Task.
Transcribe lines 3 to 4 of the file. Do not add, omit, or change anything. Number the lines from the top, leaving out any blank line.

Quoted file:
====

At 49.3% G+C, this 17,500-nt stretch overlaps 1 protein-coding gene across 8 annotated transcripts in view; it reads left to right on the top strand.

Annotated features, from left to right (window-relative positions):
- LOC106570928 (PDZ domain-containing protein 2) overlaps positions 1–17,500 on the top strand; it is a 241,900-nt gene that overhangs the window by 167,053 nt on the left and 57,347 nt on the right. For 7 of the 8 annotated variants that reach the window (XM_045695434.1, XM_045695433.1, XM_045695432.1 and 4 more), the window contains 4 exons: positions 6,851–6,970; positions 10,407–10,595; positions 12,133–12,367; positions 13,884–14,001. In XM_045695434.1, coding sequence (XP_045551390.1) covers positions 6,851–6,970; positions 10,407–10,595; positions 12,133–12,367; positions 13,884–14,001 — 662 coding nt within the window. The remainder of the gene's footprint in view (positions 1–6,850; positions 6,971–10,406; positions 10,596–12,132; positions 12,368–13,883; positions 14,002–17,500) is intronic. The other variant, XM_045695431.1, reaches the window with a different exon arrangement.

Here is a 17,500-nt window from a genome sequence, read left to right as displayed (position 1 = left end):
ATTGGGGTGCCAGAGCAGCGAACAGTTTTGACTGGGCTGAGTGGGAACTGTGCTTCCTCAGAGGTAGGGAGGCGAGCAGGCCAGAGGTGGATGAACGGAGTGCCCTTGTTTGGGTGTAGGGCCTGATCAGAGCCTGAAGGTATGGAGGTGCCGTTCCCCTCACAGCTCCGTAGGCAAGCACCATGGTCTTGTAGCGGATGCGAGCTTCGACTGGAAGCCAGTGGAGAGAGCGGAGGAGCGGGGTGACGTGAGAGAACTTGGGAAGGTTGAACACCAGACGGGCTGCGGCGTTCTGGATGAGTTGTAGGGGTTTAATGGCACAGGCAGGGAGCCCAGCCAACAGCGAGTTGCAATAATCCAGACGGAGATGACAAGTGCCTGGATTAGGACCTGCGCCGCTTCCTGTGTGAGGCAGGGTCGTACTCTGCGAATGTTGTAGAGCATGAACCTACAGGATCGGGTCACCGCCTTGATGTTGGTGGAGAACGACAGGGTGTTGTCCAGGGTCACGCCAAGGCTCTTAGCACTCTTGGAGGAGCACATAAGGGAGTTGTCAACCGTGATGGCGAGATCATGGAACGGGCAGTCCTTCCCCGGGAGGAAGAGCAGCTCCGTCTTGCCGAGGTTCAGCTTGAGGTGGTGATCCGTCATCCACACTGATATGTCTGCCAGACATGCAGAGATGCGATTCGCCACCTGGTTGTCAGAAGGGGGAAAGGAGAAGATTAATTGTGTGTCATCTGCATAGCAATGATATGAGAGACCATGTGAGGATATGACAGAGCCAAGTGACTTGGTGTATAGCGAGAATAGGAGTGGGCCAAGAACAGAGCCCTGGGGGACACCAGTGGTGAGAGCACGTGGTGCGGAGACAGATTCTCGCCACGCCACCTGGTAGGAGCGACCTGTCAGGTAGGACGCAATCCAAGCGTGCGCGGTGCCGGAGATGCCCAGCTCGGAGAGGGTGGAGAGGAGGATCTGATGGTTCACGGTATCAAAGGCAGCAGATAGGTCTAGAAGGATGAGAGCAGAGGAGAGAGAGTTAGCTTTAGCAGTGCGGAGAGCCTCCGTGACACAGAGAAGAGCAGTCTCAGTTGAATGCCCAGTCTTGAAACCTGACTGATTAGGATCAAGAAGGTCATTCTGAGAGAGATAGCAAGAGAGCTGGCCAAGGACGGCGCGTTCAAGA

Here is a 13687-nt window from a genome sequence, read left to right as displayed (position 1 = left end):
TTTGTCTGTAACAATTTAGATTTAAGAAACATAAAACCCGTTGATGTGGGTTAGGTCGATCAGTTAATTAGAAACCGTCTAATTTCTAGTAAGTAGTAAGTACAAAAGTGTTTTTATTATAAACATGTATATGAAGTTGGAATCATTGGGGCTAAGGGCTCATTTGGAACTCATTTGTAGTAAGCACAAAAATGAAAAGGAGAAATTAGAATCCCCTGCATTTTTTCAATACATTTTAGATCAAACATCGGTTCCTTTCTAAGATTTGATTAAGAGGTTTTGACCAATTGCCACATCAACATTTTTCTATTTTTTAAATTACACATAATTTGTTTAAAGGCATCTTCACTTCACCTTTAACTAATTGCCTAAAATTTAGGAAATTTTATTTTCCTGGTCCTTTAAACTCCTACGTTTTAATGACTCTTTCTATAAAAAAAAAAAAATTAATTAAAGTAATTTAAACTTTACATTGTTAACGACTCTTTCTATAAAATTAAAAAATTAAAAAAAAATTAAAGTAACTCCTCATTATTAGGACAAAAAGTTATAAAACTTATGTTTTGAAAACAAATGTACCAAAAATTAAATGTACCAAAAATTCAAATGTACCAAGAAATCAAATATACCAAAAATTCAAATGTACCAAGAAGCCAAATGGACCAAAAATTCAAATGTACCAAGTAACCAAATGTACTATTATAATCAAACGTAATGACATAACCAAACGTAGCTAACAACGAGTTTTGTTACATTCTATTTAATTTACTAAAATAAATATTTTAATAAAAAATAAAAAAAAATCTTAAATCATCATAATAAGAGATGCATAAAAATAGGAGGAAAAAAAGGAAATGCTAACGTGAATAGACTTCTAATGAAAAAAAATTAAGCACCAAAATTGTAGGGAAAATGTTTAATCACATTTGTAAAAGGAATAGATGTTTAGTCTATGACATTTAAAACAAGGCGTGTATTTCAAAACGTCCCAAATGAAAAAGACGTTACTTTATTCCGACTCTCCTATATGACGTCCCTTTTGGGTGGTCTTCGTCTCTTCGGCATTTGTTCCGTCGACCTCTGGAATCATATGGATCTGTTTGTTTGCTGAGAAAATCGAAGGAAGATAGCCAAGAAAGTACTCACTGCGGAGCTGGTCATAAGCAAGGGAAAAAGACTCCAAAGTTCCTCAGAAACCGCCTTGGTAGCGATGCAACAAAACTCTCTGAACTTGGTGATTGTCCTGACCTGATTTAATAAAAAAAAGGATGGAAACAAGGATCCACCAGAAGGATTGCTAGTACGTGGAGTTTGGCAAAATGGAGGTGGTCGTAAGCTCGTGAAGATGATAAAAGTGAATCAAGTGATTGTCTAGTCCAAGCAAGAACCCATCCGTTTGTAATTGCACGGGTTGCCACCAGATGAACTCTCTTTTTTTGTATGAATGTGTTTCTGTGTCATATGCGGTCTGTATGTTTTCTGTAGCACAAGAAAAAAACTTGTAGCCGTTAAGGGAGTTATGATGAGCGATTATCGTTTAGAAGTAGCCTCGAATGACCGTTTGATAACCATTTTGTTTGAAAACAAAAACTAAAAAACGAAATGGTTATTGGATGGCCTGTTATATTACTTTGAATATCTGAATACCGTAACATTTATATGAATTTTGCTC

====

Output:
- LOC106570928 (PDZ domain-containing protein 2) overlaps positions 1–17,500 on the top strand; it is a 241,900-nt gene that overhangs the window by 167,053 nt on the left and 57,347 nt on the right. For 7 of the 8 annotated variants that reach the window (XM_045695434.1, XM_045695433.1, XM_045695432.1 and 4 more), the window contains 4 exons: positions 6,851–6,970; positions 10,407–10,595; positions 12,133–12,367; positions 13,884–14,001. In XM_045695434.1, coding sequence (XP_045551390.1) covers positions 6,851–6,970; positions 10,407–10,595; positions 12,133–12,367; positions 13,884–14,001 — 662 coding nt within the window. The remainder of the gene's footprint in view (positions 1–6,850; positions 6,971–10,406; positions 10,596–12,132; positions 12,368–13,883; positions 14,002–17,500) is intronic. The other variant, XM_045695431.1, reaches the window with a different exon arrangement.

Here is a 17,500-nt window from a genome sequence, read left to right as displayed (position 1 = left end):